Masterfully-crafted prose, timeless themes, and unforgettable characters are the reasons why classic literary works endure for generations. They awaken the imagination and allow us to experience different places, time periods, triumphs, and struggles through the lens of a whole host of characters.
But the most excellent books are not limited to the old classics of Dante or Homer. Time and again, a book rises to the bestseller list and is considered at par with the classics of the past century. These are aptly termed modern classics.
What Is a Modern Classic Book?
A modern classic book is typically written after World War I, and possibly after World War II. This is because these two events marked the emergence of new ideas and ways of thinking, such as ideologies about gender, race, and class.
What makes a book a classic? A classic usually possesses high quality of artistic expression, and it usually serves as a representation of the time period it writes about, even though its themes remain “timeless”—making it worthy of lasting recognition.
Must-Read Modern Classics
With that said, here are some of the must-read modern classics to add to your collection:
1. Mrs. Dalloway by Virginia Woolf (1925)
Often cited as Virginia Woolf’s best novel, the book tells the story of a single day in Mrs. Clarissa Dalloway’s life: she’s in the middle of last-minute party preparation, as she contemplates years of her life.
2. The Great Gatsby by F. Scott Fitzgerald (1925)
Set during the Jazz Age, this story follows the rich Jay Gatsby and his love affair with Daisy Buchanan, during the Roaring Twenties when lavish parties, liquor, and sex were a mainstay on Long Island.
3. Brave New World by Aldous Huxley (1932)
This dystopian novel is set in a future World State where the citizens are genetically modified and the social hierarchy is based on intelligence. Eerily prophetic, the book imagines the leaps in scientific progress especially in the areas of reproduction, psychology, and classical conditioning.
4. Of Mice and Men by John Steinbeck (1937)
George and Lennie are two friends looking for work. They have nothing but each other and their dream of one day having their own land. Both find work on a ranch, but Lennie ends up struggling with conflicting emotions and cruelty, showing a deep look at friendship and shared vision.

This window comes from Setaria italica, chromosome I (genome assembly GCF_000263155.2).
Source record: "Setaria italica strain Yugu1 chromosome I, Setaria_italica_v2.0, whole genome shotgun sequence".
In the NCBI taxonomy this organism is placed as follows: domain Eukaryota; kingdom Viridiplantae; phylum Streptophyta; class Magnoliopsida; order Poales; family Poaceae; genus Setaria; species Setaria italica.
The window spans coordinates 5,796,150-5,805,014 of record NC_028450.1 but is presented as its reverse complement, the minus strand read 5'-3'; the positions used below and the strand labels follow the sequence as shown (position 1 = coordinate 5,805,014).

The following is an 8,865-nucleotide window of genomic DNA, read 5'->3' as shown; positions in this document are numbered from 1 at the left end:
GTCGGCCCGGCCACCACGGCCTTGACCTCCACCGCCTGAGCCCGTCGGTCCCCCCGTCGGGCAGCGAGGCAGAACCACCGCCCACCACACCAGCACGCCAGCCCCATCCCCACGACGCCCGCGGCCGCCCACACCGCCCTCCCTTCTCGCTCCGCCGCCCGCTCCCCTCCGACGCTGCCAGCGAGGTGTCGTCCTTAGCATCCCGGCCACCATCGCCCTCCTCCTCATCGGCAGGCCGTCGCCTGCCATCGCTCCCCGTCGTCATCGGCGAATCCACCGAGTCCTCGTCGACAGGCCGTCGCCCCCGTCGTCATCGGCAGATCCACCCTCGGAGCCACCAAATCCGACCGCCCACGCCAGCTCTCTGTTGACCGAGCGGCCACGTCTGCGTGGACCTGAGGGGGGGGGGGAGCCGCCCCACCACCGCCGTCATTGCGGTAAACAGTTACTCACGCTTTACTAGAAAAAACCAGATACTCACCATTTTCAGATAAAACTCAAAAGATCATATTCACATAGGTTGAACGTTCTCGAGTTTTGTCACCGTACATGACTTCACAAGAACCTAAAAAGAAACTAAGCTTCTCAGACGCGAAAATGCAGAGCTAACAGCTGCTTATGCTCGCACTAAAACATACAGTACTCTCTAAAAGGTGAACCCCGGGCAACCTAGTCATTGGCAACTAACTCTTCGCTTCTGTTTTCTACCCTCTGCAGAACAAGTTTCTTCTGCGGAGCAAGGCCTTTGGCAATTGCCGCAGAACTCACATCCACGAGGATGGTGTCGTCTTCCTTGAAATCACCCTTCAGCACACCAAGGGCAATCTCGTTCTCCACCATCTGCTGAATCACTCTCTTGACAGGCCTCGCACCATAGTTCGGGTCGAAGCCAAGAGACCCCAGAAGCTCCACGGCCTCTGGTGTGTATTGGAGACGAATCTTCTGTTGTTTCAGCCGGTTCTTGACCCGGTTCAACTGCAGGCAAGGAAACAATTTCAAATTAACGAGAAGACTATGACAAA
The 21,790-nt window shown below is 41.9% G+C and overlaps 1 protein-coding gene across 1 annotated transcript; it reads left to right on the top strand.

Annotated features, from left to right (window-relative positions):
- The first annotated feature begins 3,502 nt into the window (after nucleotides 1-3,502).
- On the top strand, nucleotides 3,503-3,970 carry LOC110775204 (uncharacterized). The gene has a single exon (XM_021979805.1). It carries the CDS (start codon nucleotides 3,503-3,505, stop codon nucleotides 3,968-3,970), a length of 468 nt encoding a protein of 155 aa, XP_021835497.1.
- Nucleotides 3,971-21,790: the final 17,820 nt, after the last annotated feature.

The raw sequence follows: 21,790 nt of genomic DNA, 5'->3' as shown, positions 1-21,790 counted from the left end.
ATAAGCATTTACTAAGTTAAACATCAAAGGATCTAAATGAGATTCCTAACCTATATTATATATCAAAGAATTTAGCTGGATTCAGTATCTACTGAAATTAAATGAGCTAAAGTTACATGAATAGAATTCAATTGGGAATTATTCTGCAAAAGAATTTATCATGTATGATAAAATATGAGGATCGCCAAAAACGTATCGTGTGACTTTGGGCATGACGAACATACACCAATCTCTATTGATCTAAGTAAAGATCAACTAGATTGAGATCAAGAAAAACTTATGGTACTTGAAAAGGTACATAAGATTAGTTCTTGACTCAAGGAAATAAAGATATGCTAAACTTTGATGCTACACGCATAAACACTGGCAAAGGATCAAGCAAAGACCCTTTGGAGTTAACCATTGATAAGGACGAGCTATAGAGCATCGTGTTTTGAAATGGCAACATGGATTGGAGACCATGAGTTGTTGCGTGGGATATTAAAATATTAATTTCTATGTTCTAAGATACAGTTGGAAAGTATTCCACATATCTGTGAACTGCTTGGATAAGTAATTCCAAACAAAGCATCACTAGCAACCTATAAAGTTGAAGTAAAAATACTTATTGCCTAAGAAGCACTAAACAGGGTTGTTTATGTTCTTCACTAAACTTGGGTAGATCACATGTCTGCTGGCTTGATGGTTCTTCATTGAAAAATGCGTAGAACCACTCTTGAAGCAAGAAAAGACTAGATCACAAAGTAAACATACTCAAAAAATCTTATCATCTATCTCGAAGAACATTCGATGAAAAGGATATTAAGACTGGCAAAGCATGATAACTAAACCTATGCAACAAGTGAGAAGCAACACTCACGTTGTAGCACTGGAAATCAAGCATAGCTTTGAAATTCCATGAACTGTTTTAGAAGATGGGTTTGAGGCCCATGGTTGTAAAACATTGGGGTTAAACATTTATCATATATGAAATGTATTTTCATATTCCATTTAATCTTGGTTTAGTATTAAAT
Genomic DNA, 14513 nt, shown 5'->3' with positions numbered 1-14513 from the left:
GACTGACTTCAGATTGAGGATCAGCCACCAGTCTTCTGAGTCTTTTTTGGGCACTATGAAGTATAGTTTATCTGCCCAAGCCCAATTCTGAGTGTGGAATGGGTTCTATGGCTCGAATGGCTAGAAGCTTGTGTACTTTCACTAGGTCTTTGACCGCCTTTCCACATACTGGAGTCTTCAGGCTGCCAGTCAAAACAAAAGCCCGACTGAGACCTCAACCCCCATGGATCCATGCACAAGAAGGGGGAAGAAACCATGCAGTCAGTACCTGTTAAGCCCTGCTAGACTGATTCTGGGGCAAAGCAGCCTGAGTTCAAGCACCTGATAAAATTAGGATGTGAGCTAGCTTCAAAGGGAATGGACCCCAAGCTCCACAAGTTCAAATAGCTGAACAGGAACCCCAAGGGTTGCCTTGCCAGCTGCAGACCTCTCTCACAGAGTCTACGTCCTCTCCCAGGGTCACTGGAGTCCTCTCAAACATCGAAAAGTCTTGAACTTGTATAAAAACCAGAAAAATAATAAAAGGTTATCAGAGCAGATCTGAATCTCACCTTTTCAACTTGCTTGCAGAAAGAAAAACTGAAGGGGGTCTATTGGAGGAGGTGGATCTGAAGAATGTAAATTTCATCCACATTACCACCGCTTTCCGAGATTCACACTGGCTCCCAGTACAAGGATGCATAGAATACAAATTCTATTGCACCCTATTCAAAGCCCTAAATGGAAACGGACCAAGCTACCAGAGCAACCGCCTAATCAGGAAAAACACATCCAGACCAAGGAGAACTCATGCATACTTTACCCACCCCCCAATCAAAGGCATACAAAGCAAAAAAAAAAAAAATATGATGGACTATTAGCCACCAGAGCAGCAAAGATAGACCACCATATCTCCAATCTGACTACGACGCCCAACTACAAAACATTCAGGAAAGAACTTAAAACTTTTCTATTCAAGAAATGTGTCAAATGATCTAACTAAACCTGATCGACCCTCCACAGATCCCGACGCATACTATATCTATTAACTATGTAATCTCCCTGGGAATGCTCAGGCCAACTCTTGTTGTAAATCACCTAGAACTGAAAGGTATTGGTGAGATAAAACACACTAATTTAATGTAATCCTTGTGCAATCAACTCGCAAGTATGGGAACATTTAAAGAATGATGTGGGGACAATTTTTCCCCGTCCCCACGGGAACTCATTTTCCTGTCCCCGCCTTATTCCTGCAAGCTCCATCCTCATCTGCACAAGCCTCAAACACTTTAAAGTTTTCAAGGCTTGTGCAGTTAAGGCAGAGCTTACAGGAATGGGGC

5. The Grapes of Wrath by John Steinbeck (1939)
Set during the Great Depression, this modern classic follows the Joad family’s migration from the Dust Bowl during the 1930s. Driven away from their homestead in Oklahoma, they’re obligated to move west to California.
6. The Little Prince by Antoine de Saint-Exupéry (1943)
This short illustrated book deals with philosophical questions in an innocent, childlike way, following a little boy who leaves his tiny planet to journey around the universe.
7. Animal Farm by George Orwell (1945)
When a group of overworked animals rebels against their farmer and takes over the farm, they think everything will be perfect from then on. Little do they know that while they envision their paradise, another group of leaders—in the form of the heartless pigs—slowly take the rein.
8. 1984 by George Orwell (1949)
This dystopian novel has reached modern classic status with its thought-provoking premise and uncannily accurate predictions of a future world where totalitarianism reigns supreme.
9. The Catcher in the Rye by J.D. Salinger (1951)
The narrator of this modern classic is 16-year-old New Yorker Holden Caulfield, who leaves his Pennsylvania prep school and spends three days in underground New York City.
10. The Old Man and the Sea by Ernest Hemingway (1952)
This short modern classic tells the tragic tale of a Cuban fisherman who catches a giant marlin but loses it. In 1954, Hemingway won the Nobel Prize for Literature for this work.
11. Invisible Man by Ralph Ellison (1952)
Inspired by Ralph Ellison’s own struggles with racial inequality, Invisible Man takes a hard look at bigotry, and how it affects both the victims and the perpetrators.
12. Excellent Women by Barbara Pym (1952)
The story follows a minister’s daughter, Mildred Lathbury, who lives as a gentle spinster in England during the 1950s. The author portrays her as one of the “excellent women,” those who are smart and supportive, but highly repressed and taken for granted by the men around them.
13. Fahrenheit 451 by Ray Bradbury (1953)
The classic dystopian novel deals with what the world looks like post-literacy, when a fireman is tasked with burning all the books.
14. The Crucible by Arthur Miller (1953)